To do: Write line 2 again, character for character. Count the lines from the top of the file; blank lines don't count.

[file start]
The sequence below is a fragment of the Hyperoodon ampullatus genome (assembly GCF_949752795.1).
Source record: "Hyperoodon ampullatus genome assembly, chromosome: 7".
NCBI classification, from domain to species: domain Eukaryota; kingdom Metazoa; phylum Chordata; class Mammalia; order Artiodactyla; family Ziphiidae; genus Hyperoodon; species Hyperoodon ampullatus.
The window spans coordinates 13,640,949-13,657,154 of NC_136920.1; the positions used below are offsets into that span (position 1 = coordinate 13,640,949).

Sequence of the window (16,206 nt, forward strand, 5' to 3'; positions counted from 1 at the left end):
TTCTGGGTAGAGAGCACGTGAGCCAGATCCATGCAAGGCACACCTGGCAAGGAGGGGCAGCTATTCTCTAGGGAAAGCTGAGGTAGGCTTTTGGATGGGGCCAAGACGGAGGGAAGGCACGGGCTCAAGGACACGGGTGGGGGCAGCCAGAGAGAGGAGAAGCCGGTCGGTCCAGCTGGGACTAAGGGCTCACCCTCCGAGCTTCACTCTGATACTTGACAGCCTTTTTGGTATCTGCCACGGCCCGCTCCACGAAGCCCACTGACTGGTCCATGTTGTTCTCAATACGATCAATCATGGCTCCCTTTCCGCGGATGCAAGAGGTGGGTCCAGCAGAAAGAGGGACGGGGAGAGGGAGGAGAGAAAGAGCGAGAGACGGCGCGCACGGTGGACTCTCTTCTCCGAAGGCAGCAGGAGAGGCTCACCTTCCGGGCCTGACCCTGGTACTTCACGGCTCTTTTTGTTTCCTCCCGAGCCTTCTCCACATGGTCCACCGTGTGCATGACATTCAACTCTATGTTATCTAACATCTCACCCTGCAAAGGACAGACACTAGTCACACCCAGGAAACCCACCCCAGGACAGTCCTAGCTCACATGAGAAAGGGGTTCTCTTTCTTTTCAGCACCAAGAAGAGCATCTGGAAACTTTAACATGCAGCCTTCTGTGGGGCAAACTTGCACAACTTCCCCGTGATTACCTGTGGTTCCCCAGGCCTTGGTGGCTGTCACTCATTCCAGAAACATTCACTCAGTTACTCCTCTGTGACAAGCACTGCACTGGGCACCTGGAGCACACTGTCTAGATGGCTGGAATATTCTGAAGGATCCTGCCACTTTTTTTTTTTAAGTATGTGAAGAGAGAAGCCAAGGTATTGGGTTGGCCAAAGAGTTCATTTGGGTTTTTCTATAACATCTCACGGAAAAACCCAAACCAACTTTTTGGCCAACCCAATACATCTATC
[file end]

Source record: "Hyperoodon ampullatus genome assembly, chromosome: 7".